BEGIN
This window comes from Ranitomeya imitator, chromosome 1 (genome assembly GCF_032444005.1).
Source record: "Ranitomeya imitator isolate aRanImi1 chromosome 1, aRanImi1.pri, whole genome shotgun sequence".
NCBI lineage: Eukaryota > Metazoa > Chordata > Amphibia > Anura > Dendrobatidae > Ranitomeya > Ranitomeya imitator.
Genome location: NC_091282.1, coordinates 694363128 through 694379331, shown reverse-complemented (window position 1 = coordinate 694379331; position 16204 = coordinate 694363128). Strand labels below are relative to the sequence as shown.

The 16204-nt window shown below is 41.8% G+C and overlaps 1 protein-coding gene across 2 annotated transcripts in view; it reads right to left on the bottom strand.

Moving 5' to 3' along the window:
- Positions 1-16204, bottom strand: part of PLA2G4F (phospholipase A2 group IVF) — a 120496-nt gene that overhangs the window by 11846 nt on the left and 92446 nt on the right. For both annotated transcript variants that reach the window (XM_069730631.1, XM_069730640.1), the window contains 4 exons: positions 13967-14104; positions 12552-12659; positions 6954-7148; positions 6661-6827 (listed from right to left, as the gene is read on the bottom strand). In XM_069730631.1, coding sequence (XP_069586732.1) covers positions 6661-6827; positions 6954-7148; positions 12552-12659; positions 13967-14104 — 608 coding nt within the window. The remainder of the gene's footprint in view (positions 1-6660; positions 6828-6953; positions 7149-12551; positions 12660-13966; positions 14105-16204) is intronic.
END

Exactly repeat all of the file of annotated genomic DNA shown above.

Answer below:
This window comes from Ranitomeya imitator, chromosome 1 (genome assembly GCF_032444005.1).
Source record: "Ranitomeya imitator isolate aRanImi1 chromosome 1, aRanImi1.pri, whole genome shotgun sequence".
NCBI lineage: Eukaryota > Metazoa > Chordata > Amphibia > Anura > Dendrobatidae > Ranitomeya > Ranitomeya imitator.
Genome location: NC_091282.1, coordinates 694363128 through 694379331, shown reverse-complemented (window position 1 = coordinate 694379331; position 16204 = coordinate 694363128). Strand labels below are relative to the sequence as shown.

The 16204-nt window shown below is 41.8% G+C and overlaps 1 protein-coding gene across 2 annotated transcripts in view; it reads right to left on the bottom strand.

Moving 5' to 3' along the window:
- Positions 1-16204, bottom strand: part of PLA2G4F (phospholipase A2 group IVF) — a 120496-nt gene that overhangs the window by 11846 nt on the left and 92446 nt on the right. For both annotated transcript variants that reach the window (XM_069730631.1, XM_069730640.1), the window contains 4 exons: positions 13967-14104; positions 12552-12659; positions 6954-7148; positions 6661-6827 (listed from right to left, as the gene is read on the bottom strand). In XM_069730631.1, coding sequence (XP_069586732.1) covers positions 6661-6827; positions 6954-7148; positions 12552-12659; positions 13967-14104 — 608 coding nt within the window. The remainder of the gene's footprint in view (positions 1-6660; positions 6828-6953; positions 7149-12551; positions 12660-13966; positions 14105-16204) is intronic.